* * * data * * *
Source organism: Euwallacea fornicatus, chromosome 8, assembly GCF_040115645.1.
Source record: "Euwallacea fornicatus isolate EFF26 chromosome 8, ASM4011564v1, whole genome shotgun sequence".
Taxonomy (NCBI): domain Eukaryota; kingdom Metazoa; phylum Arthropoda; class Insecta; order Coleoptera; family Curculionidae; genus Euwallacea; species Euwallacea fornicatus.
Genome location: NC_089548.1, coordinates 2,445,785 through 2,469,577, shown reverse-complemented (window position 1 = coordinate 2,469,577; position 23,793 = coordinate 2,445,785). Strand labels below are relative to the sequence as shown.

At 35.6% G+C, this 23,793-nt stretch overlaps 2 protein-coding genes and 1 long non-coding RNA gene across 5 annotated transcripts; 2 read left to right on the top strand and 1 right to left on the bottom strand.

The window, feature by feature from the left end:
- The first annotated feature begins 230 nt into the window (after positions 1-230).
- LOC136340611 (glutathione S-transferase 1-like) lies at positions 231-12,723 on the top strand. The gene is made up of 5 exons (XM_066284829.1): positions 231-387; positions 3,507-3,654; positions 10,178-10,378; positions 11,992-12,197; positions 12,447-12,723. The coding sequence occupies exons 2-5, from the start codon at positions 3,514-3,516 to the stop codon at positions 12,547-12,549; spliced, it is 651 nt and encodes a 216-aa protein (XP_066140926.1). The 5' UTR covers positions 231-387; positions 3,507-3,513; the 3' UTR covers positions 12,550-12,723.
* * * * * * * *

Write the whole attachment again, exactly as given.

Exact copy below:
Source organism: Euwallacea fornicatus, chromosome 8, assembly GCF_040115645.1.
Source record: "Euwallacea fornicatus isolate EFF26 chromosome 8, ASM4011564v1, whole genome shotgun sequence".
Taxonomy (NCBI): domain Eukaryota; kingdom Metazoa; phylum Arthropoda; class Insecta; order Coleoptera; family Curculionidae; genus Euwallacea; species Euwallacea fornicatus.
Genome location: NC_089548.1, coordinates 2,445,785 through 2,469,577, shown reverse-complemented (window position 1 = coordinate 2,469,577; position 23,793 = coordinate 2,445,785). Strand labels below are relative to the sequence as shown.

At 35.6% G+C, this 23,793-nt stretch overlaps 2 protein-coding genes and 1 long non-coding RNA gene across 5 annotated transcripts; 2 read left to right on the top strand and 1 right to left on the bottom strand.

The window, feature by feature from the left end:
- The first annotated feature begins 230 nt into the window (after positions 1-230).
- LOC136340611 (glutathione S-transferase 1-like) lies at positions 231-12,723 on the top strand. The gene is made up of 5 exons (XM_066284829.1): positions 231-387; positions 3,507-3,654; positions 10,178-10,378; positions 11,992-12,197; positions 12,447-12,723. The coding sequence occupies exons 2-5, from the start codon at positions 3,514-3,516 to the stop codon at positions 12,547-12,549; spliced, it is 651 nt and encodes a 216-aa protein (XP_066140926.1). The 5' UTR covers positions 231-387; positions 3,507-3,513; the 3' UTR covers positions 12,550-12,723.